Winemaking (rec.crafts.winemaking) Discussion of the process, recipes, tips, techniques and general exchange of lore on the process, methods and history of wine making. Includes traditional grape wines, sparkling wines & champagnes.

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Old 19-08-2007, 12:36 PM posted to rec.crafts.winemaking
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Default What effect does "time on skins and seeds" produce ? (Concord Grapes)

Another question from the "no yeast nutrient" wine project.
Last years Concord wine project was with juice only. We stemmed,
crushed and strained the pulp in one day and fermented the juice only.
Wine turned out to our satisfaction.
This year we are experimenting with the whole grape.
The crush and Campden tab dump was on Friday afternoon. Pectic enzyme
on Saturday morning. Yeast dump on Saturday night. Now (Sunday
morning) I punched the cap (about 2 inches and semi dry) and have an
active fermenation underway.
The SG at yeast dump was 1.120 (unadjusted) at 75 F.
I have read the wine can be "smoothed out some" by removing the seeds
and skins early in the fermentation.
What does the group think about this practice ?
What impact would this have on the wine ?
Thnaks to earlier responders for the yeast and sweetening tips and
info.


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Old 19-08-2007, 04:56 PM posted to rec.crafts.winemaking
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Default What effect does "time on skins and seeds" produce ? (Concord Grapes)

Well, for the most part it adds color and tannins; tannins give it
astringency. Concord is black with color so I don't know whether you
need more time or not. I wouldn't think astringency in a Concord is
needed.

If you liked last years you may want to consider making this in two
stages; one where you pull off some free run early like last year,
another where you leave a portion on the skins. (This assumes you
liked the color last year.) To be honest, Concord is usually made
sweet for a reason, it's not especially well liked as a dry wine due
to its foxiness.

If you only left a small portion on the skins you do have a few
options left even if you hate it. You can fine and filter to remove
some astringency, you could blend some back in to the original batch
or you could add some sugar and vodka to make it into a port style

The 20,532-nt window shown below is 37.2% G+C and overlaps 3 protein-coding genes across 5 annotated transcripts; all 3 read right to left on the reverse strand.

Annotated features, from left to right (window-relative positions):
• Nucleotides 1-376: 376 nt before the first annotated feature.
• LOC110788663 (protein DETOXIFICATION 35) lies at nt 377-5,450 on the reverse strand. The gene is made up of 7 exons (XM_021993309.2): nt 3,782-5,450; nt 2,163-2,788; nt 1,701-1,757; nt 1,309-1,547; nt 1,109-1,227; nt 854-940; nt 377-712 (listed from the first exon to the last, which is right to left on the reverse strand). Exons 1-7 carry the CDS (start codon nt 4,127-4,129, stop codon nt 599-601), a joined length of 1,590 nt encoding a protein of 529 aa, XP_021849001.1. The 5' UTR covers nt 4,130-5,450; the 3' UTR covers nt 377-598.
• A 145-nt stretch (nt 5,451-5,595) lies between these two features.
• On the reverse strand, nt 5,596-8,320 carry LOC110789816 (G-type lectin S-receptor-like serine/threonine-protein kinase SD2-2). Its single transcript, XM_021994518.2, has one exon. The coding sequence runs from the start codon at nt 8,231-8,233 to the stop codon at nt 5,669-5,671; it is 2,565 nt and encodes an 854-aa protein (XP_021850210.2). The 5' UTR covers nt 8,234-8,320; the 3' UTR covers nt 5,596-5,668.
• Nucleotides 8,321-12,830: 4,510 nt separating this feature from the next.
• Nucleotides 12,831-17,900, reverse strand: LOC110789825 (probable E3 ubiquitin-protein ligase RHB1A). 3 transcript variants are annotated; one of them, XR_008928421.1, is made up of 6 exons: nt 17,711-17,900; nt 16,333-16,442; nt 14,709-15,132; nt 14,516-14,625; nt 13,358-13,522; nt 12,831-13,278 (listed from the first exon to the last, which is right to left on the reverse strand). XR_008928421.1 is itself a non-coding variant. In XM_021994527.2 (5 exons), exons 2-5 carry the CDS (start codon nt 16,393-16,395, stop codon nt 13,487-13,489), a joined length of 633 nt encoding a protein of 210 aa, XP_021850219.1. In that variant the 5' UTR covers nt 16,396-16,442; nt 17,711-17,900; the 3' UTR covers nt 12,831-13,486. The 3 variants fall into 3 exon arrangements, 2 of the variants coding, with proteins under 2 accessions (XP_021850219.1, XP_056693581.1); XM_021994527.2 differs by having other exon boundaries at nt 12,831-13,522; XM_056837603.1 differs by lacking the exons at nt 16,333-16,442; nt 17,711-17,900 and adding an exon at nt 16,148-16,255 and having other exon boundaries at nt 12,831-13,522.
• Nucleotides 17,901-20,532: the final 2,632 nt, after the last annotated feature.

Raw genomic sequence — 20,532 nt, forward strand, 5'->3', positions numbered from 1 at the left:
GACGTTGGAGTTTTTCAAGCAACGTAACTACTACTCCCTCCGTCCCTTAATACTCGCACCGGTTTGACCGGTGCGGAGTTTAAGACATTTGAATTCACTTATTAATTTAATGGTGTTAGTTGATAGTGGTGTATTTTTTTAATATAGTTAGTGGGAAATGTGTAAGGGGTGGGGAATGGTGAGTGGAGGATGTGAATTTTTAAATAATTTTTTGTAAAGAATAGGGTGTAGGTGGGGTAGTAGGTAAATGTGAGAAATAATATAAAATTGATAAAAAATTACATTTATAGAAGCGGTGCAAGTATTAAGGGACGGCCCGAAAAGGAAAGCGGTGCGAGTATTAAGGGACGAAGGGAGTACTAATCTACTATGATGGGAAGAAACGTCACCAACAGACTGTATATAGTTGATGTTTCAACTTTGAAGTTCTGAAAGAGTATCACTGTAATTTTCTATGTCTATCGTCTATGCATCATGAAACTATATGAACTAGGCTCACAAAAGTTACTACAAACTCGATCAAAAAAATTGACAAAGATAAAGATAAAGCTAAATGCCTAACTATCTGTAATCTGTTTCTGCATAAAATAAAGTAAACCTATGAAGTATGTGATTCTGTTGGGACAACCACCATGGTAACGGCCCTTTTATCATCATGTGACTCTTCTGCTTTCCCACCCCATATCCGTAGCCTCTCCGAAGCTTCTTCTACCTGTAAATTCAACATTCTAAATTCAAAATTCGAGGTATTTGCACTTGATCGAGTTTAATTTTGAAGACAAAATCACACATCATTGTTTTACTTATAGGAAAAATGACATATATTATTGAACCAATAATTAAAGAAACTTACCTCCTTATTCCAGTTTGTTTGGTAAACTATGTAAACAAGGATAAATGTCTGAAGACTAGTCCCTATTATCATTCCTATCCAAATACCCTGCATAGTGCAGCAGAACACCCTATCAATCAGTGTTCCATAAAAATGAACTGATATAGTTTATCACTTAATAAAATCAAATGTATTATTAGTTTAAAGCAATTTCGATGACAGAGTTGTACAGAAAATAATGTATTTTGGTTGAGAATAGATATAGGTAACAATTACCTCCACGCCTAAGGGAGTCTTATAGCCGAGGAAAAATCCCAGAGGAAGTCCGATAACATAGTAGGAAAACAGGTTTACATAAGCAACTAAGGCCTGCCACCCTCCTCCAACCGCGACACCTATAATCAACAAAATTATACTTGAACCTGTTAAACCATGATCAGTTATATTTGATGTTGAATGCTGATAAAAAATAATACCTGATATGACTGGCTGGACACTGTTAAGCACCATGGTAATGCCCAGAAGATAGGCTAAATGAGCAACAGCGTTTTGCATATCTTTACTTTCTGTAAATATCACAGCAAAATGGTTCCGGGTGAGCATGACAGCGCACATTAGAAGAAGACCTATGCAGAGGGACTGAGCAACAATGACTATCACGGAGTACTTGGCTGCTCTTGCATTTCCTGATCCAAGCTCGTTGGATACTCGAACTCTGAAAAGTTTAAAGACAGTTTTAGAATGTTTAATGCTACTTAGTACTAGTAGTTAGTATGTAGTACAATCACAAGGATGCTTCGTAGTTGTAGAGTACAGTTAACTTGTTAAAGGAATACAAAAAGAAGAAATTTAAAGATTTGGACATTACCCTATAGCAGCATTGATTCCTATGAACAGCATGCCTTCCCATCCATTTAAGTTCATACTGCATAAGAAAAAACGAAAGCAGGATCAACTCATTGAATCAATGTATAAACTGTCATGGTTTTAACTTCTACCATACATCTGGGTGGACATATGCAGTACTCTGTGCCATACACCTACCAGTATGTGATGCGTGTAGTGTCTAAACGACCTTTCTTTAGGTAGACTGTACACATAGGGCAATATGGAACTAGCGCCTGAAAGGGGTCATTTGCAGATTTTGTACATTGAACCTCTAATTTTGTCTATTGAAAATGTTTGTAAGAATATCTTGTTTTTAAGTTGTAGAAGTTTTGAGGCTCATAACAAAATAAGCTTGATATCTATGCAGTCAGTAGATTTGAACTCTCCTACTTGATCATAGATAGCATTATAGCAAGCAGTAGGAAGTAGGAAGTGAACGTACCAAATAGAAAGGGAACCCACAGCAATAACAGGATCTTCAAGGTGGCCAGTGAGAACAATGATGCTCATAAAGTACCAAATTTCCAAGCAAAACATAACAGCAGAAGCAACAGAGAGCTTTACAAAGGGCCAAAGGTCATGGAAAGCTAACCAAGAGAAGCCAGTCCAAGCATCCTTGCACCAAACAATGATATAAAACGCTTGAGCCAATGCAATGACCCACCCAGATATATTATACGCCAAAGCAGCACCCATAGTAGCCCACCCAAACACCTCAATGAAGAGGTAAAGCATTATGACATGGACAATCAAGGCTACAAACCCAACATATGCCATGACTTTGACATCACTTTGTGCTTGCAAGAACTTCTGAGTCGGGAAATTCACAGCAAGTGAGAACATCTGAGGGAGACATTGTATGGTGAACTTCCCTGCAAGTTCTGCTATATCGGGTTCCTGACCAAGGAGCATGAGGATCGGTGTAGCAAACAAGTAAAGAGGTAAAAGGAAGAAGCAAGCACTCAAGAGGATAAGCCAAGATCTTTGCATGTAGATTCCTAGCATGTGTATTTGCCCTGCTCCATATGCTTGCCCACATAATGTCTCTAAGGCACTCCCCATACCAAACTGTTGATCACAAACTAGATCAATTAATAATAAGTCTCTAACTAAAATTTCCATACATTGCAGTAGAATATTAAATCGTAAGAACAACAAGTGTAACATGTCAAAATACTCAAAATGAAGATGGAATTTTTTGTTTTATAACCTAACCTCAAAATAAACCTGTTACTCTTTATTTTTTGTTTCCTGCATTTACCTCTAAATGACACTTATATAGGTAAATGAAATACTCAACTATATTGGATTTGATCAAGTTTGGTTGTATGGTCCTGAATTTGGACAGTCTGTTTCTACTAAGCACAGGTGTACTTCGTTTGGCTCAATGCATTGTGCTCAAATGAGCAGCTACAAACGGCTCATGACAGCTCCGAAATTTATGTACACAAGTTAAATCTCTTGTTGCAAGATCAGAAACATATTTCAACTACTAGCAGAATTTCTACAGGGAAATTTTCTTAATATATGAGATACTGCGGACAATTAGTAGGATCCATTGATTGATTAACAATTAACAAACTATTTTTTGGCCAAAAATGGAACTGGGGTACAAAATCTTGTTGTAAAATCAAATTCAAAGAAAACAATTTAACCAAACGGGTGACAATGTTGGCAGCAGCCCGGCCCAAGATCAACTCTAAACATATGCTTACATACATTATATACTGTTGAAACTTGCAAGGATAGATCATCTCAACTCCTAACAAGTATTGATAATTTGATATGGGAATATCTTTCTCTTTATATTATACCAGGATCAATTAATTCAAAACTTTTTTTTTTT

wine. (I don't know if adding vodka is legal in the US; I do think
you are supposed to get the higher alcohol via fermentation which can
be done too. This is an international newsgroup so...)

The long and short of this is if you like the color I doubt you need
extended skin contact. Concord truly is a wine unto itself, it does
not behave European grapes.

Joe

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Old 19-08-2007, 06:39 PM posted to rec.crafts.winemaking
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Default What effect does "time on skins and seeds" produce ? (Concord Grapes)

On Aug 19, 11:56 am, Joe Sallustio wrote:
Well, for the most part it adds color and tannins; tannins give it
astringency. Concord is black with color so I don't know whether you
need more time or not. I wouldn't think astringency in a Concord is
needed.

If you liked last years you may want to consider making this in two
stages; one where you pull off some free run early like last year,
another where you leave a portion on the skins. (This assumes you
liked the color last year.) To be honest, Concord is usually made
sweet for a reason, it's not especially well liked as a dry wine due
to its foxiness.

If you only left a small portion on the skins you do have a few
options left even if you hate it. You can fine and filter to remove
some astringency, you could blend some back in to the original batch
or you could add some sugar and vodka to make it into a port style
wine. (I don't know if adding vodka is legal in the US; I do think
you are supposed to get the higher alcohol via fermentation which can
be done too. This is an international newsgroup so...)

The long and short of this is if you like the color I doubt you need
extended skin contact. Concord truly is a wine unto itself, it does
not behave European grapes.

Joe


Thanks for the info.
Just pushed down the cap again.
Wow, after just 18 hours that Lalvin K1 V1116 yeast is rockin and
rollin in there.
As I understand things then,
1. longer time the skins and seeds stay in the game the more color and
astringency I get,
2. dry Concord is not a good thing,
3. the yeast will control the dryness as I won't try to stop its work
(I wouldn't know how to anyway (smile,,,)
Since color is nice already after a day, I think I will strain out the
seeds and skins Tuesday afternoon.
All I have invested is a little sugar, yeast and my time so I won't
expend a lot of effort to get all the juice.
As I don't have the equipment to split into 2 batches (one with seeds
and skins) (and one without) I will shoot for a
sweet fruity wine without a lot of astringency (no skins no seeds).
That leaves me with one final (I promise) question for the group on my
project,
In light of the above, how far should I let the batch go before
putting in a 5 gal carboy with an air lock ?
I jumped the gun last year and the carboy puked out the air lock and
thanks to this groups help and info I got past that crisis with a
rigged up 2 liter pop bottle air lock.
Again, thanks for your help and patience.



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